SEVEN FOOTPRINTS TO SATAN (US 1929) Credit: Cineteca Italiana, Milano
SEVEN FOOTPRINTS TO SATAN (US 1929) Credit: Cineteca Italiana, Milano

Daan ven den Hurk was at the keys for the next film, which was an entirely different kettle of flying fish: Benjamin Christensen’s Seven Footprints to Satan (1929) was a surreal hoot from start to finish, populated by dwarves, monkey men, heavily browed housekeepers and an escaped gorilla. All of them simply having a James Whale of a time. It is best summed up here by the estimable Mark Fuller:

Think Thelma Todd and Creighton Hale in a house of horrors, beset on all sides by the henchmen and handmaidens of Satan and the fruit of the feverish imaginations of all concerned. This was a grab-bag of characters and tropes from several different horror movies, most of which had not been made yet.

Continue reading Le Giornate del Cinema Muto 2017: Pordenone post No 8

Le Giornate del Cinema Muto 2017: Pordenone post No 7

“Why are your thoughts in America when you tell me your heart is in Italy?” Well, Theda Bara, since you ask, it’s because the Giornate showed a mid-period silent American classic on Friday night. A Fool There Was (1915), or as I prefer to call it, The Cabinet of Dr Libido, is a bizarre film, by turns prosaic and ethereal. The plot is slight, but the imagery is immense, with Bara as an especially vampirish vamp, her long dark hair framing a milk-white face in the most demonic way. She can bat away a revolver with a rose and drive a man to distraction with a glimpse of ankle or shoulder – these are superpowers, not seduction techniques. No wonder the image of Fox’s foxy lady endures even when so many of her films are lost, burned up in the heat of her own fiery screen presence. And as silents go, A Fool There Was has great words, not least in the recurring appearance of Kipling’s ‘The Vampire’, but in a few killer lines of dialogue, one of you which you already know is going to appear below. And speaking to the film as well as for it, tonight, we had a brilliant new score written by Philip Carli and played by a quintet, which kept pace with the film’s many twists and dramatic moments and also added some much-needed nuance, as in the heartbreaking scene in New York traffic when Schuyler ignores his own daughter’s pleas, so engrossed is he in his new paramour’s charms.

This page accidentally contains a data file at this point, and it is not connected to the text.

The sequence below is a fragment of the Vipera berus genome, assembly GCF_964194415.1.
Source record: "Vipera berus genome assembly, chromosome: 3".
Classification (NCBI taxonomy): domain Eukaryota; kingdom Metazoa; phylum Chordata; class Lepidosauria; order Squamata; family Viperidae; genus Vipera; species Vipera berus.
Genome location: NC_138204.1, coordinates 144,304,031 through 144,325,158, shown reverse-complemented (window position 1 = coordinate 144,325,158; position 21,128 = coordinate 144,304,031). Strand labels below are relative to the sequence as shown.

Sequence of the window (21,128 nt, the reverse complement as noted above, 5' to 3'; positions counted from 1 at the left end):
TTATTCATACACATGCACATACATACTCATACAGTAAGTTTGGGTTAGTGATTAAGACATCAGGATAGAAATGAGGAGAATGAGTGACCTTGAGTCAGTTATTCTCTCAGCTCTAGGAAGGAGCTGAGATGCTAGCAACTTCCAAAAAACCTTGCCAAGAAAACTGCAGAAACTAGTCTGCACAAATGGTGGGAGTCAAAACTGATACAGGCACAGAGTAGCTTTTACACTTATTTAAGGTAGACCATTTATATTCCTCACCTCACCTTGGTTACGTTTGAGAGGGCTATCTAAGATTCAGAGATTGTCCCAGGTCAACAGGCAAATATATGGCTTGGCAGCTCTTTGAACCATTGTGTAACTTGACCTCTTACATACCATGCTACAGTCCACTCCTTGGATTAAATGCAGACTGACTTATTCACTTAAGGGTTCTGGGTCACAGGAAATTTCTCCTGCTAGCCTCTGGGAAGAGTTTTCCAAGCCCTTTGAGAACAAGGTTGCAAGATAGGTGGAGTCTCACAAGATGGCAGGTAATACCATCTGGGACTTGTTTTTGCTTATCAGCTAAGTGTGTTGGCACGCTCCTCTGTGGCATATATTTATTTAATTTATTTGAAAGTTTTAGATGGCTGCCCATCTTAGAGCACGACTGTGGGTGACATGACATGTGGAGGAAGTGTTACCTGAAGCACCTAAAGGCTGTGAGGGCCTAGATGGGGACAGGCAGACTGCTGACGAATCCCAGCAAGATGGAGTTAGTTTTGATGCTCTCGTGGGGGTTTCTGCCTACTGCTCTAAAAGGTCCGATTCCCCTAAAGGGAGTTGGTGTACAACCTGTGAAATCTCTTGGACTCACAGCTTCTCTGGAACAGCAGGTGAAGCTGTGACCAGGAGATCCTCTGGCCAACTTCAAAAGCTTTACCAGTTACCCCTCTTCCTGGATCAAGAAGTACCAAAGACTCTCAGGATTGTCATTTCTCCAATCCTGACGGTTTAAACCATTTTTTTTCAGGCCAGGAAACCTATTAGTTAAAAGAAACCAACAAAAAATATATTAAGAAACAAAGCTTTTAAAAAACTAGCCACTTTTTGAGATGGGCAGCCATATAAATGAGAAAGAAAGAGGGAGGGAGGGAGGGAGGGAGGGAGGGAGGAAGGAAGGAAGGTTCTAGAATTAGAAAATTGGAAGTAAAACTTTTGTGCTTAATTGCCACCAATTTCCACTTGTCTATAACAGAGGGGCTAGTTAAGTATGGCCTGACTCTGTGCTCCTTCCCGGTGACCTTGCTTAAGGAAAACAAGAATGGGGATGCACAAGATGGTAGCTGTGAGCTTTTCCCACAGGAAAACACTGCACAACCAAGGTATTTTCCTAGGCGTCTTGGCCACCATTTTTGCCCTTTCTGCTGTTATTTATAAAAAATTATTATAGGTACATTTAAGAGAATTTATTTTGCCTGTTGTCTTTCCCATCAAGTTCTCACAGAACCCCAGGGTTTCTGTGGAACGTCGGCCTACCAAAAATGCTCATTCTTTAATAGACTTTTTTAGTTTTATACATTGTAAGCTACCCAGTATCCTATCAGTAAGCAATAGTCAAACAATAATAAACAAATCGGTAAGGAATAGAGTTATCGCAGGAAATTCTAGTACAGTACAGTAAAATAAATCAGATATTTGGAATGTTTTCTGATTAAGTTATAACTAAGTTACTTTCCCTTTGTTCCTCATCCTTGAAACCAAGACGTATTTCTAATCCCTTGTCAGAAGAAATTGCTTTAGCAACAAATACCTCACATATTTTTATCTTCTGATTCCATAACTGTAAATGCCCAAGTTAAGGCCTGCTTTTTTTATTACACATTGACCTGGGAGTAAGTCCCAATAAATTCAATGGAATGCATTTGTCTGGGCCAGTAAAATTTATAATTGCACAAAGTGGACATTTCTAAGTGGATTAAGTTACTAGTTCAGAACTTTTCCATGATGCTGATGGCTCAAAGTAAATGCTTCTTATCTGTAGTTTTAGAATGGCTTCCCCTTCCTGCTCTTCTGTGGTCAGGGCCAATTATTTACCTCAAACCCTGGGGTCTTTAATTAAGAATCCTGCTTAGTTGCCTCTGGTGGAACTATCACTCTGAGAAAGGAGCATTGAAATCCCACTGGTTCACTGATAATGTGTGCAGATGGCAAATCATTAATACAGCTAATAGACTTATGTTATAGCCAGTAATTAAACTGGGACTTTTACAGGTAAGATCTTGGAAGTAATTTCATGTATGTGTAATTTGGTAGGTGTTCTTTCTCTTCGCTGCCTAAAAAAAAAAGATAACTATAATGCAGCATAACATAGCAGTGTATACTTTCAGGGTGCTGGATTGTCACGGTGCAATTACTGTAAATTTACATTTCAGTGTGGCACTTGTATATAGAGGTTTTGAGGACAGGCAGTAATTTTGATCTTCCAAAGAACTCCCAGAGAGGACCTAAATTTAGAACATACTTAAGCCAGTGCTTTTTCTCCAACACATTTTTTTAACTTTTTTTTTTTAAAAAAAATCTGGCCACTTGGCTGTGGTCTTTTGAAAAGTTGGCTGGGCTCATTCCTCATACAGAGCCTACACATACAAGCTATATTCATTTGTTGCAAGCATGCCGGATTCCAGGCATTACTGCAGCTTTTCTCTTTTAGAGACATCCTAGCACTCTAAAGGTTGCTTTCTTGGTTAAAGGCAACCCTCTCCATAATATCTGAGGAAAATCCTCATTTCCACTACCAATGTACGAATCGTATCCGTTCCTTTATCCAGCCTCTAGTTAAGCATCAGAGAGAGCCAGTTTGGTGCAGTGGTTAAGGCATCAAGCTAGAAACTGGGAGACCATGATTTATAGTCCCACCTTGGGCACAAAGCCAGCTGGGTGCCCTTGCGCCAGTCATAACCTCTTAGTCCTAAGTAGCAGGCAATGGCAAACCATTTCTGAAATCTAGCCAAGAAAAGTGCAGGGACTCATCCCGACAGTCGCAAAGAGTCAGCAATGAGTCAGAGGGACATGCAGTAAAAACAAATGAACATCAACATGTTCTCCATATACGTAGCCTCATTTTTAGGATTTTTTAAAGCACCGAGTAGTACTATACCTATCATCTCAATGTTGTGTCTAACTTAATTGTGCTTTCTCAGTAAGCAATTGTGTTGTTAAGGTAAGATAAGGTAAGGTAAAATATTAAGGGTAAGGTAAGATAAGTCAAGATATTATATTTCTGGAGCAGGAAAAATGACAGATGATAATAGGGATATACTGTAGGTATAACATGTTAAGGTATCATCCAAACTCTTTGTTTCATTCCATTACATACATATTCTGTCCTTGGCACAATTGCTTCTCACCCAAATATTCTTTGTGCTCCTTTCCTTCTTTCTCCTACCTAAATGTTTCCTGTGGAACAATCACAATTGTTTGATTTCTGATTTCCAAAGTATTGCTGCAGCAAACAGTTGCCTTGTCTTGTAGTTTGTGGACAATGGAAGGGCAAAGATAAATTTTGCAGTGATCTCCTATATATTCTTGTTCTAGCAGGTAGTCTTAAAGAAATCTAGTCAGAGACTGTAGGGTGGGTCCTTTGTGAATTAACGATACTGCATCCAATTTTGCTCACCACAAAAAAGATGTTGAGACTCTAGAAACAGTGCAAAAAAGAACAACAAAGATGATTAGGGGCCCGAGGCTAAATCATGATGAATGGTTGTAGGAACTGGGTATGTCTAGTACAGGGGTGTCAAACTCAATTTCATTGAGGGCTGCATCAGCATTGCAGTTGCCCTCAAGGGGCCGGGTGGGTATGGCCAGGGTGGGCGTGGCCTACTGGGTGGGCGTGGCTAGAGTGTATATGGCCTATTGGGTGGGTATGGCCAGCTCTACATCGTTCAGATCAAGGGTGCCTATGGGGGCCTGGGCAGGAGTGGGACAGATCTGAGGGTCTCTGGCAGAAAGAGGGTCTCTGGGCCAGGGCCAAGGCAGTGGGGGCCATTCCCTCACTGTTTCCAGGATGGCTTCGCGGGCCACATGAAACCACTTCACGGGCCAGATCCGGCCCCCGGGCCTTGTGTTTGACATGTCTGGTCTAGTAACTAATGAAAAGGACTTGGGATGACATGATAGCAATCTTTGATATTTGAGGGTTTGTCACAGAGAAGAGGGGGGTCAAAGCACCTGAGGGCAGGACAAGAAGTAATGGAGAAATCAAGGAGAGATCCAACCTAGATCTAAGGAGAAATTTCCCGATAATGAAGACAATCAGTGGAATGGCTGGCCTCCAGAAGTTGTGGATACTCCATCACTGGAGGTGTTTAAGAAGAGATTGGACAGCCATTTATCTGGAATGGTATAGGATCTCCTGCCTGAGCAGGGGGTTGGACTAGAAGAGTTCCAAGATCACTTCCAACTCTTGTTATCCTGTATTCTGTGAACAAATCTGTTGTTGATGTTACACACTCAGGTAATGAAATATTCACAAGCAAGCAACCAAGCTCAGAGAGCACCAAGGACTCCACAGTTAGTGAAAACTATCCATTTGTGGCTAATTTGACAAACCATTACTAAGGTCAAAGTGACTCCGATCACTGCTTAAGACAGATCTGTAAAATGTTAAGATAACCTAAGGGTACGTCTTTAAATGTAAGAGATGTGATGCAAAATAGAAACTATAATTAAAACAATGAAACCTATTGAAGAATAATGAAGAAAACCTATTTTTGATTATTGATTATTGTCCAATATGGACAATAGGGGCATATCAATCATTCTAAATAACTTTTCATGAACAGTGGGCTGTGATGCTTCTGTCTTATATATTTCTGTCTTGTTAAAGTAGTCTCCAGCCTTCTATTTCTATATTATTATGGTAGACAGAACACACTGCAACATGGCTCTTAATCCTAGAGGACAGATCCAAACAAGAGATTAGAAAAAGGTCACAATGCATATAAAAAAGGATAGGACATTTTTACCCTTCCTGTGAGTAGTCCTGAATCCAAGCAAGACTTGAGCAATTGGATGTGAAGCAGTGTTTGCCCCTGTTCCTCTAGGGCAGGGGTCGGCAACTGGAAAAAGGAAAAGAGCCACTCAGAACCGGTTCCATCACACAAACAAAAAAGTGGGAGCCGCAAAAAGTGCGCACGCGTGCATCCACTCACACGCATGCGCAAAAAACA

A FOOL THERE WAS (US 1915) Credit: The Museum of Modern Art, New York
A FOOL THERE WAS (US 1915) Credit: The Museum of Modern Art, New York

After Theda Bara, Hollywood turned to Pola Negri for a more authentically exotic vamp, although a more romantic one too. So it was fitting that one of her early German films, Mania (1918) closed the evening’s viewing. I’ve written about that one before, a couple of times, so I skipped it tonight.

THORA VAN DEKEN (SE 1920) Credit: Svenska Filminstitutet, Stockholm
THORA VAN DEKEN (SE 1920) Credit: Svenska Filminstitutet, Stockholm

But it was a great day for strong leading women, from a selection of cheeky Nasty Women shorts (I loved Lea causing havoc in an office full of besotted men) and beyond. We had the rich, psychological drama Thora Van Dekan (John W Brunius, 1920), for example – a story of a woman trying to protect her daughter’s inheritance from her wayward ex-husband, in the face of opposition and judgment in her village. Pauline Brunius is hypnotic in the lead role as a spiky, often unlikeable, singleminded and clearly emotionally brutalised woman trying to do her best by her child. This was a sombre piece, all the more so with Maud Nelissen’s downbeat improvisation, and just the sort of thing that nestles into your brain cavities and makes itself at home for days.

Continue reading Le Giornate del Cinema Muto 2017: Pordenone post No 7

Le Giornate del Cinema Muto 2017: Pordenone post No 6

It was auteur day at Pordenone, with works by three silent master-directors scattered nonchalantly through the programme: Ozu, Murnau and Dreyer. But auteurism is anachronistic to silent cinema and anathema to many early film aficionados, so fittingly some of my favourite screenings today fell far from the canon.

UN DUEL APRÈS LE BAL (FR 1902) Credit: Gosfilmofond of Russia, Moscow